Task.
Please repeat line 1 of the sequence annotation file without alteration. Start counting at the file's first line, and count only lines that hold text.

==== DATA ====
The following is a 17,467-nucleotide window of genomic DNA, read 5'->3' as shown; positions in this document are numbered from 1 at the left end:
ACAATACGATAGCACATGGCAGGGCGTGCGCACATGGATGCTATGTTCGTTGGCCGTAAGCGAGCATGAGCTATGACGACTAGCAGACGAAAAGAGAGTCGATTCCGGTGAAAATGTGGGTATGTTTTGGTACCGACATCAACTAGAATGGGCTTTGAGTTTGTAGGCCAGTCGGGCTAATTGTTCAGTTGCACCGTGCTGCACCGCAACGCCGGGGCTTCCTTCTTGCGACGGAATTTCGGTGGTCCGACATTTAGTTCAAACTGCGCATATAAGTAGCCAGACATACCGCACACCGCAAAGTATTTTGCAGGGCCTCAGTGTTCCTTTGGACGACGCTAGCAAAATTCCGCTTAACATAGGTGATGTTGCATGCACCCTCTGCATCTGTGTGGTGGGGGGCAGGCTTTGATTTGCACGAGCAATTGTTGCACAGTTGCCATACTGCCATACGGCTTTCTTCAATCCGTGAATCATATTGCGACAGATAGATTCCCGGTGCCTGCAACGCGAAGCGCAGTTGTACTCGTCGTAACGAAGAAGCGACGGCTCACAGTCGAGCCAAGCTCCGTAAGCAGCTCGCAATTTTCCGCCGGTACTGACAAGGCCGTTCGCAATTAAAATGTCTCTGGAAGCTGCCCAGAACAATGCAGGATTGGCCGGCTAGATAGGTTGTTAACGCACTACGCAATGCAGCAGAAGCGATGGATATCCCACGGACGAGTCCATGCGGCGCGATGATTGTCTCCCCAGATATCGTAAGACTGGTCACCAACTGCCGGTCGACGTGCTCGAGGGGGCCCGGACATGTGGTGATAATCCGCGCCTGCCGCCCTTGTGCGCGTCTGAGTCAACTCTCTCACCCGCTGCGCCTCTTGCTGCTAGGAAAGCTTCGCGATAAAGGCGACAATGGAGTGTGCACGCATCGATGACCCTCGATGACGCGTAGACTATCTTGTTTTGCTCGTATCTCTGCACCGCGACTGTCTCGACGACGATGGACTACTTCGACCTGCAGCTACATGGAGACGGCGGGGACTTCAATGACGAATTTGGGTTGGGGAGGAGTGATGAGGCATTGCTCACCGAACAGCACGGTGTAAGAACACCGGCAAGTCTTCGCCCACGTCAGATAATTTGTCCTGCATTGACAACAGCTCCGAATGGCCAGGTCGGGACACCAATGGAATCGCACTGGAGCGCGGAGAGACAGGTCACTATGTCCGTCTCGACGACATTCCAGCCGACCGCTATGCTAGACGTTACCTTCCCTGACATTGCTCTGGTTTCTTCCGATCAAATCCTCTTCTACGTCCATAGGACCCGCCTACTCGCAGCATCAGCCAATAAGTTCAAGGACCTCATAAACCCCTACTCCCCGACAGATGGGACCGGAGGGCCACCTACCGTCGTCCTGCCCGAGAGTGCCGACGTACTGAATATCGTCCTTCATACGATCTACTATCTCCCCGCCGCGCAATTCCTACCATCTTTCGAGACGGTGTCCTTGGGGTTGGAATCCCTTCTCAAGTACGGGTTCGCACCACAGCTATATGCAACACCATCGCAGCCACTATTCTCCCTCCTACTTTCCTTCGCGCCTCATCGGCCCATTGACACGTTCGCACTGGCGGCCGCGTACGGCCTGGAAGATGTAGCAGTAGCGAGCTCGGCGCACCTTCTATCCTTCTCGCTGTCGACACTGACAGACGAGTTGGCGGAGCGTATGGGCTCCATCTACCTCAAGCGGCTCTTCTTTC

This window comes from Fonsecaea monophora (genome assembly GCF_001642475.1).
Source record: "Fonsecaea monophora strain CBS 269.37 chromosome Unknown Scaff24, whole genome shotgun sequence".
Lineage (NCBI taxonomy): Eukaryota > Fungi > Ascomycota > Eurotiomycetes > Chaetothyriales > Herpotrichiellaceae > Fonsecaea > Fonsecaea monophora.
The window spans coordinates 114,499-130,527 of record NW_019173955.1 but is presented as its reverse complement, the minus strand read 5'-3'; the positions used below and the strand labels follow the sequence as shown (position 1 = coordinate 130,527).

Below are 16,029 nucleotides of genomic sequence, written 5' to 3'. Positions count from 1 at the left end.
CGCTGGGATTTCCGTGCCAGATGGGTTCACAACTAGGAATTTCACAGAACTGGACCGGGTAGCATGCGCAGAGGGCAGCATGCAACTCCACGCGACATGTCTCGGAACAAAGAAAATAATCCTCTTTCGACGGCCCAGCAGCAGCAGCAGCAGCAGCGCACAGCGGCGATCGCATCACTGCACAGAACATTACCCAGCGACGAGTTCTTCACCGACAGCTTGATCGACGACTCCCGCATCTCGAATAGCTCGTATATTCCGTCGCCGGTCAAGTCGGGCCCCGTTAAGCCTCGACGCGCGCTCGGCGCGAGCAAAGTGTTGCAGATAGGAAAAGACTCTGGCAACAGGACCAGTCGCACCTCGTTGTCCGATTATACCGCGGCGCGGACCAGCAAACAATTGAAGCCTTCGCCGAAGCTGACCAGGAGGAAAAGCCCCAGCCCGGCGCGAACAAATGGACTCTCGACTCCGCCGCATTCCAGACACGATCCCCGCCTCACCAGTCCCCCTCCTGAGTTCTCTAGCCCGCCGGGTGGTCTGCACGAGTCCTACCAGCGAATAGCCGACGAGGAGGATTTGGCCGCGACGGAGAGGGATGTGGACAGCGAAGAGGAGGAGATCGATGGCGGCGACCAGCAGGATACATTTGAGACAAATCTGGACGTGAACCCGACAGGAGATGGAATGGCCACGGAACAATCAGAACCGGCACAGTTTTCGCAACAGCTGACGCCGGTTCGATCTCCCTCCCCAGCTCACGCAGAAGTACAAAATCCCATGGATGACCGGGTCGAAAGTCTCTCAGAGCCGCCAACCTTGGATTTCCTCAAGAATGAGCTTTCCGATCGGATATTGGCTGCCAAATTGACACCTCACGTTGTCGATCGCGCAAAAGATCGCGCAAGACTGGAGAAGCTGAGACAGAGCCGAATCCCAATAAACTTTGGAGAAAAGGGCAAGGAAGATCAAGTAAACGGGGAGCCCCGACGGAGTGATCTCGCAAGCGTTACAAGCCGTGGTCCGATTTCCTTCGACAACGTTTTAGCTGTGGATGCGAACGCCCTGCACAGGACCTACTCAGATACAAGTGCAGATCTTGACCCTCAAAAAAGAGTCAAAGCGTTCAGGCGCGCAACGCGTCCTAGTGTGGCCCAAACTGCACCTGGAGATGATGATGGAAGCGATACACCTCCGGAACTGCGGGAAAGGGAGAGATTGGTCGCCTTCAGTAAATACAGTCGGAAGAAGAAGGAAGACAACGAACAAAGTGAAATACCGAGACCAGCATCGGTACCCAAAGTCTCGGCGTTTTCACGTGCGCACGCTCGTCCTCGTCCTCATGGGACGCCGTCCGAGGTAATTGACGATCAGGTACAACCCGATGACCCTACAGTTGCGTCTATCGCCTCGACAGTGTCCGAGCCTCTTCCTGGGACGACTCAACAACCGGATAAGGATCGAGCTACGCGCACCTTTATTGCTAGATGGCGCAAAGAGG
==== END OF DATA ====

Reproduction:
The following is a 17,467-nucleotide window of genomic DNA, read 5'->3' as shown; positions in this document are numbered from 1 at the left end: